Bias in the BBC - a formal complaint

Once again on the Today programme you are only interviewing Tories on Brexit.  It is not as if other parties don't have views on the issue, but you had an interview, quite correctly, with Jo Johnson, followed later by one with a minor back bencher who is a particularly extreme brexiter ie Rees-Mogg.

I have yet to hear from an extreme remainer on Radio 4. And whenever Brexit is discussed you seem to want to have an extreme brexiter. This pushes the whole debate in that direction and is not a neutral act.

Once again, you are supporting a particular type of brexit by giving it a platform over all other forms of brexit.

Wednesday, November 07, 2018

Esther McVey and Universal Credit - open letter to Julian Sturdy MP

Dear Mr Sturdy,

Earlier this week in parliament Esther McVey lied by claiming that Mind, amongst other charities, welcomed the recent announcement from the government on Universal Credit. 

I know you don't use twitter, so I am copying in Mind's response ( I realise this is not the easiest way to read it, but perhaps it is important that you see what Mind wrote)

Yesterday the Secretary of State for Work and Pensions @EstherMcVey1 mentioned us in a list of organisations who had recognised and welcomed changes to #UniversalCredit. We thought it was important to set the record straight.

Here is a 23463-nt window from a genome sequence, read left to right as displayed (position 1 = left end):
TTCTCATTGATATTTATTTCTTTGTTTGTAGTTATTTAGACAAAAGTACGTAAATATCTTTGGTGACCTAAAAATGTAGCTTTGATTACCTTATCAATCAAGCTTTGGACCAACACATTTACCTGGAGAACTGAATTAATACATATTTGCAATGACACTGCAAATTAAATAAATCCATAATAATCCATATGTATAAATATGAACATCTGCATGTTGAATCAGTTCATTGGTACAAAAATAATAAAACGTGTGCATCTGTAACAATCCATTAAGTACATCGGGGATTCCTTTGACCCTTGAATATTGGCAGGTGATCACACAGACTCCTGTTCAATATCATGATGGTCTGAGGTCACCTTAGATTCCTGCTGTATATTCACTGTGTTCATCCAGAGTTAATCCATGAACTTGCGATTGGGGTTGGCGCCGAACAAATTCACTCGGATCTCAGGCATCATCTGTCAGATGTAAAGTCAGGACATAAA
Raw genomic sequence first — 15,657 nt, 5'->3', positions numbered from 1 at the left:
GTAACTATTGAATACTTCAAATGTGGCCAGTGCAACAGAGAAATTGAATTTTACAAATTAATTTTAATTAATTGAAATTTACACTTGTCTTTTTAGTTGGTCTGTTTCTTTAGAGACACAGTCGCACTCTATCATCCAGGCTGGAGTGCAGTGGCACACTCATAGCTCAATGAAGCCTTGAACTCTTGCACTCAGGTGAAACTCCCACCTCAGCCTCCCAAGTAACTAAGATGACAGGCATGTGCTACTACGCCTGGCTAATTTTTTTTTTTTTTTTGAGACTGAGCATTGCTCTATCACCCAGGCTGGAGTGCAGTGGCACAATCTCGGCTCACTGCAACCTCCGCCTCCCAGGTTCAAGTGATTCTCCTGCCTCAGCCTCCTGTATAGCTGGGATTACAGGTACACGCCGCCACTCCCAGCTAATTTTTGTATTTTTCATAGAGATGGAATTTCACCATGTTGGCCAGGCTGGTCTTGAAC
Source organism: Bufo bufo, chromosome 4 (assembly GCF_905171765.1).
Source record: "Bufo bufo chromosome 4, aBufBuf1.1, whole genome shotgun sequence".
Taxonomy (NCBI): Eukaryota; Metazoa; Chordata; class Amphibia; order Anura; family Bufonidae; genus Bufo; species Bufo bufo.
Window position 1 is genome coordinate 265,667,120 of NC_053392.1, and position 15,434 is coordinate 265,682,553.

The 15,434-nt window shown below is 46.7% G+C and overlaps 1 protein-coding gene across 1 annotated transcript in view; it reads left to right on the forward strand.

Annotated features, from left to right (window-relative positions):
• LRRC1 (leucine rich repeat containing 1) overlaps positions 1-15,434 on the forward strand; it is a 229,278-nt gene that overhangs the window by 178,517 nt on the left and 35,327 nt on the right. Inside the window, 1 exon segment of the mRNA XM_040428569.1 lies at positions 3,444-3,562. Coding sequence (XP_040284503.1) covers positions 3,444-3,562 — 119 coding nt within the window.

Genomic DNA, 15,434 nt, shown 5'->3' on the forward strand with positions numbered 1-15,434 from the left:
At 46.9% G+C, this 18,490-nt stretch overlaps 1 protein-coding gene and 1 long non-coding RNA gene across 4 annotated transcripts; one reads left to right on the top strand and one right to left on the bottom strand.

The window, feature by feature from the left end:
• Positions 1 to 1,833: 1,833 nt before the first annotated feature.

Here’s what we said in July when the Government first published its plans for moving people from older benefits onto #UniversalCredit > bit.ly/2zzxP2y

Here’s what we said in response to the budget last week > bit.ly/2AOupLf

And here's what we said yesterday when the Government published it’s updated plans for #UniversalCredit > https://bit.ly/2JN4kPO

We remain clear that new #UniversalCredit regulations don't go far enough. We won't stop campaigning until we get a benefits system that really works for people with mental health problems.

We need MPs to vote against these regulations which create a real risk for people with mental health problems. And we need as many people as possible to join us. Find out more about the campaign here > https://bit.ly/2zvDFlB

I am therefore writing to you to request that you
  • Write to Esther McVey to ask her to correct the lies she told in parliament (or if you prefer to correct the way she misinformed parliament)
  • Write to Esther McVey to tell her that the current proposals for Universal Credit are woefully inadequate and the roll out must be stopped as a matter of urgency.
  • To do all in your power to stop the roll our of Universal Credit and work for its replacement by something that actually helps the most vulnerable members of society rather than punishing them.
Yours sincerely
Tom Franklin
4 Frazer Court
YO30 5FH
email:    tom@franklin-consulting.co.uk
mobile: 07989 948 221
skype:   tomnfranklin

Sunday, November 04, 2018

BBC bias - The response